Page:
A letter being distributed in a northern Tel Aviv neighborhood and intended for local residents raised a furor after residents complained at its message: A call to prevent the establishment of a school for children of foreign workers.
The letter beseeched locals of the Naot Afeka B area to oppose the Tel Aviv municipality's plan to create a cluster of preschools in the area for a number of reasons, including parking issues and damage to the local park, which will be allocated for the preschools.
A preschool child (Photo: Shutterstock/Illustration)
In the letter the concerned citizens worried that the new facility would "mostly service parents from outside the neighborhood, including the children of foreign workers instead of a green garden."
Yaela Boker-Kiryati, a local resident, did not like the memo and sent a strongly worded response.
"Recently, letters calling for opposition to the establishment of a new cluster of preschools have been sent out. We would like to believe that the neighborhood can accept children who are not originally from here as well as those of all creeds and colors," her response letter read.
"We wish to raise our children in an area that does not consider itself some privileged elite and is unwilling to accept others. In disgust I reject the attempt to enlist support for a racistly motivated cause, which is shamelessly articulated in a manner which brings to mind dark places and periods from the past."
The original letter's authors flatly reject any claims of racism, and say the story has been blown out of proportion.
"This is not an issue of racism but of priorities," said Yaakov Dori, one of the letter's original signers.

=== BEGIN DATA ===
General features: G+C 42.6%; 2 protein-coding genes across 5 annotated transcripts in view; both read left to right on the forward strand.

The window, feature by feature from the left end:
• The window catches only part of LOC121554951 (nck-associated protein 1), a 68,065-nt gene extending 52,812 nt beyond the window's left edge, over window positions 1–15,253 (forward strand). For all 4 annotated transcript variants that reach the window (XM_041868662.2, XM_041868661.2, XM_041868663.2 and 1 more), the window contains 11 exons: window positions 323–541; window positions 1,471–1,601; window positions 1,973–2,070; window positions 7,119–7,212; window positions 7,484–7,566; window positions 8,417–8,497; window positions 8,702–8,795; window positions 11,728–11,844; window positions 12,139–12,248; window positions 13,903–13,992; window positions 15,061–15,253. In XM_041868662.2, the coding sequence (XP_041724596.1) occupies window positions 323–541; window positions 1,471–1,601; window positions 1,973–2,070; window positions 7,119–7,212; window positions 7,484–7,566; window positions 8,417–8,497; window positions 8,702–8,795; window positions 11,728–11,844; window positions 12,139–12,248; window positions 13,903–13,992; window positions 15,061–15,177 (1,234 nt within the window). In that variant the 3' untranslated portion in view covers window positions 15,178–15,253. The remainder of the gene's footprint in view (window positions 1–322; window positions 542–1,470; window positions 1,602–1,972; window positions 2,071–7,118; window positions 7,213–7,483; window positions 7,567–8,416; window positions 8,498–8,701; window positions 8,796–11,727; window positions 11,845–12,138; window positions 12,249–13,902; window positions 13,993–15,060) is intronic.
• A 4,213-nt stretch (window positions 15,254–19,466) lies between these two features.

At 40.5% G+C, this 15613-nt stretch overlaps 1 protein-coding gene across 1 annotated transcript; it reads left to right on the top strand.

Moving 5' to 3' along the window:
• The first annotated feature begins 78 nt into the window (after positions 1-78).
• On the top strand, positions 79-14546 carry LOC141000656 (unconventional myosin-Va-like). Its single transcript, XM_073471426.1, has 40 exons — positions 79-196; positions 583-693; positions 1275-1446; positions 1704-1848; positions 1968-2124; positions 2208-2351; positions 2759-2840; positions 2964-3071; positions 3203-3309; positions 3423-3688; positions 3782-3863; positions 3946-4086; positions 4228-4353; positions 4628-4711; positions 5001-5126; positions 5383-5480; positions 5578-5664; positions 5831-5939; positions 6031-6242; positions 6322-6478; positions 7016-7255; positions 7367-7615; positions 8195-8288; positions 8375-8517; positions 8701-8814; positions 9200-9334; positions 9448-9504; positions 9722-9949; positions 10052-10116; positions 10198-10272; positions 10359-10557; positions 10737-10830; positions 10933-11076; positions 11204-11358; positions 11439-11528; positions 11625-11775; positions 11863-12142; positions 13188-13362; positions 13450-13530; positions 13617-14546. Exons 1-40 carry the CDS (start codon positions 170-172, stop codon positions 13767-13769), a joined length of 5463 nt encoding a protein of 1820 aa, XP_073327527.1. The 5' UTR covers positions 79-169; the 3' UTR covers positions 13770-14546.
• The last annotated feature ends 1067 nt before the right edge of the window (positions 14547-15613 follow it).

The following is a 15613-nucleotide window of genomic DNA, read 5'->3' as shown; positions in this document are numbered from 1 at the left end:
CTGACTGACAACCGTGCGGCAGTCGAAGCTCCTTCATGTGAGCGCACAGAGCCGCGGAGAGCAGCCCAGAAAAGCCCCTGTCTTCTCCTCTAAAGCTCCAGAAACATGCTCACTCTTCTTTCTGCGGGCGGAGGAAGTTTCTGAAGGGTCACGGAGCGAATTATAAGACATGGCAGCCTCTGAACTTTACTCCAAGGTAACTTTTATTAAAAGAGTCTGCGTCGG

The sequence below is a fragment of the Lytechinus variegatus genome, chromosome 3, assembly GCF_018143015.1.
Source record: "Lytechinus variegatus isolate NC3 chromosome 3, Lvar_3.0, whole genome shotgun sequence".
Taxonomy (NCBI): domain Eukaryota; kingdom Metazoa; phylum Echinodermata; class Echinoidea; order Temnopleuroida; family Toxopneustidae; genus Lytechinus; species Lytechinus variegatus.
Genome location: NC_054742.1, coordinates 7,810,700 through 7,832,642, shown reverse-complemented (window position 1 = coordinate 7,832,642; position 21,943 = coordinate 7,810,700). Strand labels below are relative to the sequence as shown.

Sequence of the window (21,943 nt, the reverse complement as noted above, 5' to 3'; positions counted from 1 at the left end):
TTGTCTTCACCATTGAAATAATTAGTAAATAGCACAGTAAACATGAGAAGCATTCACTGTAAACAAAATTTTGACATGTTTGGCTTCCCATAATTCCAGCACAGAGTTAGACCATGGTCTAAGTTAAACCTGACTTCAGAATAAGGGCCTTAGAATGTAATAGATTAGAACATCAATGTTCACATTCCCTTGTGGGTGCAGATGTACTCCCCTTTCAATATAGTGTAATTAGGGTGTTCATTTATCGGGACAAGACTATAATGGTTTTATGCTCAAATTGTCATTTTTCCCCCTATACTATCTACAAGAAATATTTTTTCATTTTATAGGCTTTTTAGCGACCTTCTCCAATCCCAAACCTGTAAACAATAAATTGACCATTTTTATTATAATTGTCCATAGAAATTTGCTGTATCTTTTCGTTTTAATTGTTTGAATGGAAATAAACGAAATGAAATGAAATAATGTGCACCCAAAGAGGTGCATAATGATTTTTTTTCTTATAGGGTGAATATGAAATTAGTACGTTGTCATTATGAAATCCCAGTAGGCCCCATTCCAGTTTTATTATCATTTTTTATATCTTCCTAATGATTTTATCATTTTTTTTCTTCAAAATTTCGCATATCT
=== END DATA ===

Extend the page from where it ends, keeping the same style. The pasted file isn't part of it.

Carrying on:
"This is an elderly neighborhood, the last thing it needs is a preschool. The words chosen were problematic, but not because of racism. If I had to rewrite the letter, I would phrase it differently because the letter was misunderstood."
Abraham Shavit, who also signed the letter, added that "we didn’t want to talk about forigen workers. The area has enough preschools and theoretically we have no issue with the children of foreign workers but rather everyone who is not from the neighborhood. This is simply not a matter of skin color. I volunteer with Arab students, can you really say that I am racist?"
Mickey Gitzin, a Tel Aviv City Council member for Meretz
, was enraged by the letter.
"This letter expresses a racist and ugly spirit that has unfortunately become commonplace in Israeli
society. I am of the opinion that the children of foreign workers and asylum seekers
take part in the formal and informal education system throughout the entire nation and not just in southern Tel Aviv."
In response Tel Aviv city hall said "the preschool cluster was established on an area designated for public buildings. In light of the fact that Tel Aviv has been blessed with a rise in children in recent years, and new directives by the Trajtenberg Committee demanding the construction of additional preschools, the municipality must establish more such establishments in the area in question."